For the first week it was to the curb and back for potty breaks and we carried him out.
      Week 2 and 3 it was 5 minutes of weightbearing allowed.

      And it increased from there. You don’t want her running like that – they feel better and want to hurry and run – but they can re-tear the leg.

      So my advice is to restrict her activities like that and to prevent boredom, check out my things to do when the dog has surgery info.

      Keep us posted. Heal up, Candy! http://fidoseofreality.com/how-to-manage-a-dog-after-acl-surgery/

      • Jackieboy had a TPLO done April 3rd ..we go back the -17th for staples out.I have him restricted to a sm area in living room..which was ok,but today has decided wants out and crys..taking him out to pee and poop has been nerve-wracking for me..worrisome he s walking too far..has to go quite a distended to get off our deck to yard,,using a sling walking him out,then take it off as he won’t go with it on..he seems to be doing well,but I worry is he on it too much?..we don’t have pet insurence costs have been $46oo to date,and he does also have partial tear in other leg.He s 10 may 6th,wt 77..he s a healthy big guy ( am trying to get wt down)he has some arthritis too..So now the next 6 weeks he will still be on leash..but in house wonder if ok to give him a lille more room area..I was only told after sutures out stays on leash can walk 5 min walks and slowly increase.nkthing on rehab..there’s a dog swimming place near us..thinking it would be good if we can afford it to have him go there 1-2 times a week for strengthening the leg..will ask vet…how long in house did you confine your dog? I realize he can’t go on the furniture or bed ( which he loves) but maybe more living room space…It hasn’t been an easy time,trying too keep him quiet,he wants to go..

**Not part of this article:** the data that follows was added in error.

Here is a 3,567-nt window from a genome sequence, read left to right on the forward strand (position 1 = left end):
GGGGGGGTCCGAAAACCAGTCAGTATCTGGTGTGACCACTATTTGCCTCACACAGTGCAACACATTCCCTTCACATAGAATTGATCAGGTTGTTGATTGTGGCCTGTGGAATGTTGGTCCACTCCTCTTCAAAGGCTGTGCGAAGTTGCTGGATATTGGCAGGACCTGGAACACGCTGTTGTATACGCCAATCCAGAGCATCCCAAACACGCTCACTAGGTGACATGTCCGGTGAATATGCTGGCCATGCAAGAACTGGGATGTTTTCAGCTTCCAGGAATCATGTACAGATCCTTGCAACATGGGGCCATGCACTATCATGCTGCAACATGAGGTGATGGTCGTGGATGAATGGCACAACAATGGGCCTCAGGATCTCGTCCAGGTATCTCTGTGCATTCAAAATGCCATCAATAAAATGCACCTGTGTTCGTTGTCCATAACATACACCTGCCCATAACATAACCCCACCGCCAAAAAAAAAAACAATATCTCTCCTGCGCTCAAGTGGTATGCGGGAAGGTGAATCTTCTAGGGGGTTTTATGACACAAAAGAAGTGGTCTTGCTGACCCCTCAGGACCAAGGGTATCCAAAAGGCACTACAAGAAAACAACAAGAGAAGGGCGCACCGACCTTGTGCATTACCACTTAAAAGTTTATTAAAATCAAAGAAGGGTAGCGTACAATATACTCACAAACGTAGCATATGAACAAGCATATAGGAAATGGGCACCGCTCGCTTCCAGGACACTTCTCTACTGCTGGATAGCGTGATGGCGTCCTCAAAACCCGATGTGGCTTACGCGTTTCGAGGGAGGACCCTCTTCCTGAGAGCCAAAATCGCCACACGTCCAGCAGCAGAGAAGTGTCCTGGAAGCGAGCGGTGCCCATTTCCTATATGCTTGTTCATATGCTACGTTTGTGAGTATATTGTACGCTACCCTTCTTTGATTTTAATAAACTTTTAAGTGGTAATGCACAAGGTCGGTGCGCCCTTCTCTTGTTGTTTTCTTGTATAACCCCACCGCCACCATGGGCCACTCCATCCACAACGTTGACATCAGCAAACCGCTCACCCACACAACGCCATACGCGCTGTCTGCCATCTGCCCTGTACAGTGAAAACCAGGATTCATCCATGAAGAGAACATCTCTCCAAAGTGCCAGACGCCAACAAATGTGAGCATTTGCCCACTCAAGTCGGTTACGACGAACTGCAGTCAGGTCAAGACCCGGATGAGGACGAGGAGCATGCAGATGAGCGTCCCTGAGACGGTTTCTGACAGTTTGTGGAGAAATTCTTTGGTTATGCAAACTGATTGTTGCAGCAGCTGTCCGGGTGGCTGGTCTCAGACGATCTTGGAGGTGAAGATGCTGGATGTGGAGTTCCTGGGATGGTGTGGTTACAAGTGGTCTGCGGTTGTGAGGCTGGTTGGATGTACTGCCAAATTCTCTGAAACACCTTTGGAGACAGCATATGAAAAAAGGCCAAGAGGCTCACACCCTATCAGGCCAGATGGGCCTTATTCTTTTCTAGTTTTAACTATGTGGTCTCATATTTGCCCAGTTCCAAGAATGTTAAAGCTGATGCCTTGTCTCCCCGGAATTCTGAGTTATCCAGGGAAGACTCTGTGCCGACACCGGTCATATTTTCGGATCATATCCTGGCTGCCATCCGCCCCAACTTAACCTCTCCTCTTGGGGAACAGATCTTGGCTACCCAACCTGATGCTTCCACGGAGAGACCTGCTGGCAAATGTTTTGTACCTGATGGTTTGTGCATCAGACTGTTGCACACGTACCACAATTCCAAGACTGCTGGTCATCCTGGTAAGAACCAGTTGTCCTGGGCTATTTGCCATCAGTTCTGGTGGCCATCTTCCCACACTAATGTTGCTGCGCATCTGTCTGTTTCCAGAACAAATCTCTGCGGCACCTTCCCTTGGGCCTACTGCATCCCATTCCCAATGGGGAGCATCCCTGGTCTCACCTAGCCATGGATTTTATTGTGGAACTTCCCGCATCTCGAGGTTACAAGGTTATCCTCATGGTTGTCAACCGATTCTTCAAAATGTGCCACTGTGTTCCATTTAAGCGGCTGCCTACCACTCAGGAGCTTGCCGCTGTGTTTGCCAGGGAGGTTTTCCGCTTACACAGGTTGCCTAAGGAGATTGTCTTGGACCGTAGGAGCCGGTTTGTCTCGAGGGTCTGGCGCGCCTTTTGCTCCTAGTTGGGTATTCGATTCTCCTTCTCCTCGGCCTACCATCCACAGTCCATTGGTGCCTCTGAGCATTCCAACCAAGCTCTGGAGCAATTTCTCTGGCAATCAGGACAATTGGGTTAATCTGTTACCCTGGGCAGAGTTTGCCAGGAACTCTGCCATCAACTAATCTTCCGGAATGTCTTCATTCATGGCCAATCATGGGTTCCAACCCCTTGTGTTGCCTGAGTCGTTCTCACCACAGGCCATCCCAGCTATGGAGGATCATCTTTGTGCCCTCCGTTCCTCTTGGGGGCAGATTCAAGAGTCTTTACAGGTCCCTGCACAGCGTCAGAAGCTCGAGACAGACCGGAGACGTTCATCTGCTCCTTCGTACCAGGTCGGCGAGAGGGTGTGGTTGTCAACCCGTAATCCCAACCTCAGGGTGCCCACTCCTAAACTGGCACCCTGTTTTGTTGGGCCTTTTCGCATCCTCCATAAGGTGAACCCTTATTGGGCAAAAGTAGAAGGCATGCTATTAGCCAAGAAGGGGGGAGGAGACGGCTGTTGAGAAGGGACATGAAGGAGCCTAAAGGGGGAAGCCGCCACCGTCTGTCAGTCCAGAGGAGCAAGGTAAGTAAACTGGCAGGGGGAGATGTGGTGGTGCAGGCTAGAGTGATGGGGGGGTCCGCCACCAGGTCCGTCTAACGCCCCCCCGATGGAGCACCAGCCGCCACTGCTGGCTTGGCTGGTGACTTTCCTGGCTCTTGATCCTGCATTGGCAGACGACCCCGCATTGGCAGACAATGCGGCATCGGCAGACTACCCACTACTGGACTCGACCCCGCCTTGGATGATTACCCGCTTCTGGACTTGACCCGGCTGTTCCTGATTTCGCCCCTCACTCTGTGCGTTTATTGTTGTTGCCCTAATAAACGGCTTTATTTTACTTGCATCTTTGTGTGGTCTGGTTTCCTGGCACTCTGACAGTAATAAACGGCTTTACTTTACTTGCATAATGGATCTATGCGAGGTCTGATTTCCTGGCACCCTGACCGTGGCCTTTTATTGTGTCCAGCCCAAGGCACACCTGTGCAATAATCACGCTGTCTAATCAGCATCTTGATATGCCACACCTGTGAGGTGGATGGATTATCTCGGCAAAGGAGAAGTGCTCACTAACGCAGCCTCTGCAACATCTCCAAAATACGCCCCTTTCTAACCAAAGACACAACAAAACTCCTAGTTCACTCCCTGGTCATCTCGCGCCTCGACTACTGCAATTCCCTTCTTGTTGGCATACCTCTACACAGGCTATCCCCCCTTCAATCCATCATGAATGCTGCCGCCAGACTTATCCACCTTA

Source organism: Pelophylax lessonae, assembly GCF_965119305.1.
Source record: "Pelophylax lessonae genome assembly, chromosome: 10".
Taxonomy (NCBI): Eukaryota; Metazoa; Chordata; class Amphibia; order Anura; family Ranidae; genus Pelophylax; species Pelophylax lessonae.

• Hi Nanci – You sound like a great dog mom and taking such good care of your Jackieboy. TPLO can be a bit longer to recover, as I have seen with many other dogs who had the procedure. I would just be careful he doesn’t twist or slip and probably with time I would give him more room. My dog is medium sized and was never alone, so someone was always here to keep an eye on him. He started to get depressed and so we even bought a dog stroller for him so he could go for walks to the park. I would sit with him and we even went to a farm and watched the cows. He was so much happier. They even have big dog strollers. Check the company Pet Gear on Google.

          Yes, swimming is a great way to build muscle back up and help him regain strength and use that leg he had operated on.

          Here are some more things we did so he was not just laying around sad:

          Keep us posted! http://fidoseofreality.com/how-to-entertain-a-dog-after-surgery/